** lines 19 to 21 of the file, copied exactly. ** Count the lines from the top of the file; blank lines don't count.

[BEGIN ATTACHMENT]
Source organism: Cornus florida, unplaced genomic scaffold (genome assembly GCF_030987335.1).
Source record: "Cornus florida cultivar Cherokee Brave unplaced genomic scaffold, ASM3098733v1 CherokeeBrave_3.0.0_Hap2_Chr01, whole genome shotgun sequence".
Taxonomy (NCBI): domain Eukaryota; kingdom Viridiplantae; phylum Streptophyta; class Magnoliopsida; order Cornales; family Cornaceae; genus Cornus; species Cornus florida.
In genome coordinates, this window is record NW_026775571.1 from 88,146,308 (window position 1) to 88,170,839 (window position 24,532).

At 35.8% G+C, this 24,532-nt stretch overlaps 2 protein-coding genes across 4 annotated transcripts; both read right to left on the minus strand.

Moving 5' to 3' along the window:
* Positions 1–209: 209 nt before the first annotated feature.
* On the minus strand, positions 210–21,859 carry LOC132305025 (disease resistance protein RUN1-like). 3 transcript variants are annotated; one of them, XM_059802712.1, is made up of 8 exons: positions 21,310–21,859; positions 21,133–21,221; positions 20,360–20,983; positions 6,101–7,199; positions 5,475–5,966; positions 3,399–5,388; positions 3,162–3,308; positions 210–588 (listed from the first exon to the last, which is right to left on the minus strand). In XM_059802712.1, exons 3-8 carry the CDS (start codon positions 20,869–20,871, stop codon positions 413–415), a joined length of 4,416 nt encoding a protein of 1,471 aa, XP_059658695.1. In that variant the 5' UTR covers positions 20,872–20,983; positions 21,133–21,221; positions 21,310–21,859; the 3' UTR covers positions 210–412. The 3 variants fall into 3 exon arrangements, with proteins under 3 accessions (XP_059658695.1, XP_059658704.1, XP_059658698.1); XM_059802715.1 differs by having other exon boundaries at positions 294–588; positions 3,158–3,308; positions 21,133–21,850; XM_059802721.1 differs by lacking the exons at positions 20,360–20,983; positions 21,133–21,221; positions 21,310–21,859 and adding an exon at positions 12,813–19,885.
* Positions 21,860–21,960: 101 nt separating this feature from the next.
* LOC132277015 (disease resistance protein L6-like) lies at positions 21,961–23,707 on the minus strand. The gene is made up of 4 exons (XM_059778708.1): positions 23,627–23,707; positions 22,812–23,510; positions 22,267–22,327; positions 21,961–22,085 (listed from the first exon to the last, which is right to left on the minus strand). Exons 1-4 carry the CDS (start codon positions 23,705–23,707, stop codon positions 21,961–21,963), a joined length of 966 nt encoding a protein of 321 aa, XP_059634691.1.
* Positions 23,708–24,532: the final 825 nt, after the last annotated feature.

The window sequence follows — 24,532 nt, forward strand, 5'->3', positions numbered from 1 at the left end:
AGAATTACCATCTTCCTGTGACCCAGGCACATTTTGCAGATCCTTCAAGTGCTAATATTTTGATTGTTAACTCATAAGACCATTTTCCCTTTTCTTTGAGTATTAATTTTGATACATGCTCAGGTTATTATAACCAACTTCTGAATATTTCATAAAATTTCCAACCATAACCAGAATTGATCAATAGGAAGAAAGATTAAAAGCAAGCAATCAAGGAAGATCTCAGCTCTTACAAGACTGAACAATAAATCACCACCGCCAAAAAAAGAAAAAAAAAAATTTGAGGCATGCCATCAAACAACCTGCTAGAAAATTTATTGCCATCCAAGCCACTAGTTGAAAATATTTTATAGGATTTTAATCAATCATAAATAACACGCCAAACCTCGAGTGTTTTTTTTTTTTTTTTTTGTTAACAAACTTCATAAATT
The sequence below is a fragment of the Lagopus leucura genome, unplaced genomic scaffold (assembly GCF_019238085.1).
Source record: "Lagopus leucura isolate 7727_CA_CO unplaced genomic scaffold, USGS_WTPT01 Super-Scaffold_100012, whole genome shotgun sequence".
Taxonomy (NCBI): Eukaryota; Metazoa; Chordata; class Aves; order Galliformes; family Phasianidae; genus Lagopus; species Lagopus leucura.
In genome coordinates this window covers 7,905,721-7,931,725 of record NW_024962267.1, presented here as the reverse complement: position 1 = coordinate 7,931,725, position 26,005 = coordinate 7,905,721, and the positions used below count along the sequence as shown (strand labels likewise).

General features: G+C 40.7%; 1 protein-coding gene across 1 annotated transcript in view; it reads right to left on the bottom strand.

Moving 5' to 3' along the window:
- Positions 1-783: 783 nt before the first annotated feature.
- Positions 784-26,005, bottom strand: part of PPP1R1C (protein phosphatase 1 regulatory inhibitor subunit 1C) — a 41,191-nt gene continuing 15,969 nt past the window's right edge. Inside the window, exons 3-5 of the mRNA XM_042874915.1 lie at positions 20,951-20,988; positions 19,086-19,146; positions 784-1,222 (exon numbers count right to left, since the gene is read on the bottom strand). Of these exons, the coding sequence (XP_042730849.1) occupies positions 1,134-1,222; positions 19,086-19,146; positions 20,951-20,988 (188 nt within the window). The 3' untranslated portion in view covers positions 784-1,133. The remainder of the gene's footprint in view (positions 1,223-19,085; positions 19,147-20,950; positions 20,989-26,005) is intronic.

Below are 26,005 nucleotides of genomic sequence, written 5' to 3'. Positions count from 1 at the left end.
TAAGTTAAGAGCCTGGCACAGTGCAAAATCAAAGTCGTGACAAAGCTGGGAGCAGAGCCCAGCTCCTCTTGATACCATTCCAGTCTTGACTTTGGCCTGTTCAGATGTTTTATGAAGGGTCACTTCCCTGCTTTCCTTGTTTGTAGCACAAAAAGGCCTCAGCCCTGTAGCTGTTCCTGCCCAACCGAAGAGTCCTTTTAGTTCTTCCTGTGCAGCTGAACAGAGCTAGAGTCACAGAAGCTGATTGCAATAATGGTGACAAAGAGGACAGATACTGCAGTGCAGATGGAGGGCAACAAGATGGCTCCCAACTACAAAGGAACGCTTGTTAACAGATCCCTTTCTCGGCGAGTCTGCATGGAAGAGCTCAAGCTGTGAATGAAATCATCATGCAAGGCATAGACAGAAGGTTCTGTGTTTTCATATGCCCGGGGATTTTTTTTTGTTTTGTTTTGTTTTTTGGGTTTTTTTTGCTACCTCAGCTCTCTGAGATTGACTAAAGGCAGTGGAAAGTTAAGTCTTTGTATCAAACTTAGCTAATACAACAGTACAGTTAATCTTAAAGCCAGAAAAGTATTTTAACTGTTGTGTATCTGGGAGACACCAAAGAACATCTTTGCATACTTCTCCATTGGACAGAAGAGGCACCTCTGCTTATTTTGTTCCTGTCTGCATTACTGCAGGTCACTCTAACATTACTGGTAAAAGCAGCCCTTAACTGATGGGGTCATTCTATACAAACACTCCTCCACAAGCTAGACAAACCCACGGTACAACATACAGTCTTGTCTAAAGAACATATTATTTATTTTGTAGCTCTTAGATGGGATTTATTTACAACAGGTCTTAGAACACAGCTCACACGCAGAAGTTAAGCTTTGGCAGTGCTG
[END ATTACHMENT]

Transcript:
Moving 5' to 3' along the window:
- Positions 1-783: 783 nt before the first annotated feature.
- Positions 784-26,005, bottom strand: part of PPP1R1C (protein phosphatase 1 regulatory inhibitor subunit 1C) — a 41,191-nt gene continuing 15,969 nt past the window's right edge. Inside the window, exons 3-5 of the mRNA XM_042874915.1 lie at positions 20,951-20,988; positions 19,086-19,146; positions 784-1,222 (exon numbers count right to left, since the gene is read on the bottom strand). Of these exons, the coding sequence (XP_042730849.1) occupies positions 1,134-1,222; positions 19,086-19,146; positions 20,951-20,988 (188 nt within the window). The 3' untranslated portion in view covers positions 784-1,133. The remainder of the gene's footprint in view (positions 1,223-19,085; positions 19,147-20,950; positions 20,989-26,005) is intronic.